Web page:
Among the authorities whose decisive functions could influence the realisability and duration of the Konrad mine’s conversion into a repository significantly, are for example the Federal Ministry for the Environment, Nature Conservation and Nuclear Safety (BMU), the Lower Saxon Ministry for the Environment and Climate Protection (NMU), "Landesamt für Bergbau, Energie und Geologie" (Länder Office for Mining, Energy and Geology, LBEG), Lower Saxon Ministry for Social Affairs, Women, Family, Health and Integration (NMS), the Federal Railway Authority (EBA) and the Lower Saxon Ministry of the Interior and Sports (NMI). A detailed survey of the institutions involved and their functions is available here.

Updating of previous plans

After the Federal Administrative Court had confirmed the plan-approval decision issued in 2007 by Lower Saxony and after the federal government had been given the all-clear for the construction, the BfS and the DBE could start processing systematically the plans, parts of which were over 20 years old, cost accounting and the time required for the construction of the facility according to the state of the art of science and technology. At the same time, one needed to implement more than 500 collateral clauses included in the plan-approval decision.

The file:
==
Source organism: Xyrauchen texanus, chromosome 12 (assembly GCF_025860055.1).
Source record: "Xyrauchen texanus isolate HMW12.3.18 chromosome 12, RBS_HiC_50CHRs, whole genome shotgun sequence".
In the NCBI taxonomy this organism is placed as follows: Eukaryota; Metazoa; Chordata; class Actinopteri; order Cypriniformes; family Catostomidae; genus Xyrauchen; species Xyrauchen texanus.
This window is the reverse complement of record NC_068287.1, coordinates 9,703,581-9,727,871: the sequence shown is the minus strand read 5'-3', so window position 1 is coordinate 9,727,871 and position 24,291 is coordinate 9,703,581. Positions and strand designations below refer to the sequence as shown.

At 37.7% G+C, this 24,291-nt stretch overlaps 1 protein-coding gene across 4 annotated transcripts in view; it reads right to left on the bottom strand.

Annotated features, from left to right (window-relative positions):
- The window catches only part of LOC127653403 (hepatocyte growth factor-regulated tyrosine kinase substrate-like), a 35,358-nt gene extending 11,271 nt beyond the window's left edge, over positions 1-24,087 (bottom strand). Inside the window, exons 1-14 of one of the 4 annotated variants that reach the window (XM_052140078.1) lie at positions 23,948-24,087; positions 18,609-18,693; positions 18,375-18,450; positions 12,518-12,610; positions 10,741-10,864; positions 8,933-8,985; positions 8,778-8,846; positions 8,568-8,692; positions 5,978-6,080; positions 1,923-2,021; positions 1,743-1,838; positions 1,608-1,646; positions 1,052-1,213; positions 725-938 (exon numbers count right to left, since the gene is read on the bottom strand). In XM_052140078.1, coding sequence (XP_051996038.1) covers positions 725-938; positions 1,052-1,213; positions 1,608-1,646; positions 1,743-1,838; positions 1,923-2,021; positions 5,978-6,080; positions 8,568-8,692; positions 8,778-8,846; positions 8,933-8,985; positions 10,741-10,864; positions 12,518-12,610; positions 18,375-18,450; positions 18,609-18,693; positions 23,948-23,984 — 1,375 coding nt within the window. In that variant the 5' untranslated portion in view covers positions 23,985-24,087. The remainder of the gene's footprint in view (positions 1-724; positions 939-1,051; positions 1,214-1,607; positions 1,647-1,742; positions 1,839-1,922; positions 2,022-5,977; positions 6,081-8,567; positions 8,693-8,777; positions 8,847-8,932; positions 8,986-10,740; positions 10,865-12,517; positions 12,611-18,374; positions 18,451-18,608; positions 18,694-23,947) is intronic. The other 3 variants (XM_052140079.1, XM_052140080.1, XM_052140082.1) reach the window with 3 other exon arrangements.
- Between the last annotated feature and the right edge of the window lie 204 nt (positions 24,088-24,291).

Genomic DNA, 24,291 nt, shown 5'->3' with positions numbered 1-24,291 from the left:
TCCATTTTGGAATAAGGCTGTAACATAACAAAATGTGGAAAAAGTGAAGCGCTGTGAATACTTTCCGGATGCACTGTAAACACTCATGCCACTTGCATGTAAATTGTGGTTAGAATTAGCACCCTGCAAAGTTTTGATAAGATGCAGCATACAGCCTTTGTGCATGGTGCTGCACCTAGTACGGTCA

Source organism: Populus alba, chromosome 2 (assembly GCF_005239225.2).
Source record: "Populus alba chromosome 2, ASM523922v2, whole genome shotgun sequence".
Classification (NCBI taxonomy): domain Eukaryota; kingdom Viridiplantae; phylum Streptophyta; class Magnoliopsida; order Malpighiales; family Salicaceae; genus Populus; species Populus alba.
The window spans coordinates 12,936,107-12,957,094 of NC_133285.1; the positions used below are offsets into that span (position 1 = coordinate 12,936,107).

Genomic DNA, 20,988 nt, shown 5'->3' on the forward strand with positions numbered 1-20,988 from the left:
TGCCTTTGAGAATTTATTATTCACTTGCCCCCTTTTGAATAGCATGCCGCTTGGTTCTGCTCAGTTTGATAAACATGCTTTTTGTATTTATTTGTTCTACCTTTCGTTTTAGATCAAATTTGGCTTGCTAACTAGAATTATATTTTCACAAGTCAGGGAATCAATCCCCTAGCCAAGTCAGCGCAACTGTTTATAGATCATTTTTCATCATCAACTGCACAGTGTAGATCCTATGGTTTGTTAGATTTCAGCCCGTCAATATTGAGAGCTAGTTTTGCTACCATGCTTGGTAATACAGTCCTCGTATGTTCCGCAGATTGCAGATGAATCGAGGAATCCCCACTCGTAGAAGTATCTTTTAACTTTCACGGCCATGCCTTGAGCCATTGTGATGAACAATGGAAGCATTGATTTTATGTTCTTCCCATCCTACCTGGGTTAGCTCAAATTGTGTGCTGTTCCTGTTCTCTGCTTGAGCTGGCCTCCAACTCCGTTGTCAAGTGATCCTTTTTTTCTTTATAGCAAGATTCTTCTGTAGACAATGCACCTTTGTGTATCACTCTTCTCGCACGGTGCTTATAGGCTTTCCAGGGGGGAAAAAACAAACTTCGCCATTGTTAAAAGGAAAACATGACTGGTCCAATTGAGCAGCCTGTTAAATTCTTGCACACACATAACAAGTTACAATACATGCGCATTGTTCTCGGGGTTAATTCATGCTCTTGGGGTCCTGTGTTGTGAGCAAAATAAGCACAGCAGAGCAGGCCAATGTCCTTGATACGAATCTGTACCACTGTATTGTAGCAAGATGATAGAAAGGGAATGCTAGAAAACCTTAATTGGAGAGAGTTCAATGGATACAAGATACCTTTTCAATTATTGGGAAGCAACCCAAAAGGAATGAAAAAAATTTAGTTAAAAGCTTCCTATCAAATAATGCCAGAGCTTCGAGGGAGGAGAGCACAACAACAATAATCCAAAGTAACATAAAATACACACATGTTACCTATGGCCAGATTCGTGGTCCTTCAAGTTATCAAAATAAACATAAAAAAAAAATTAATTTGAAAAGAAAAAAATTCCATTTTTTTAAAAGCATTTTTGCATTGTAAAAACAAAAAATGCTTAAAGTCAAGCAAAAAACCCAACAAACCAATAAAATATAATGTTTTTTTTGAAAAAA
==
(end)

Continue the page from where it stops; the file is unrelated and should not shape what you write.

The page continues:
The first thing now is to correct the unrealistic assumptions relating to the conversion of the Konrad mine into a repository with which disposal was presented as a cost-efficient method that could be implemented in short time. The adaptation of the plan to the state of the art of science and technology and to the amended legal provisions has shown that it will take clearly longer. With the support of external consultants, the BfS and the DBE are working on methods to shorten the time required for construction.

Expert examination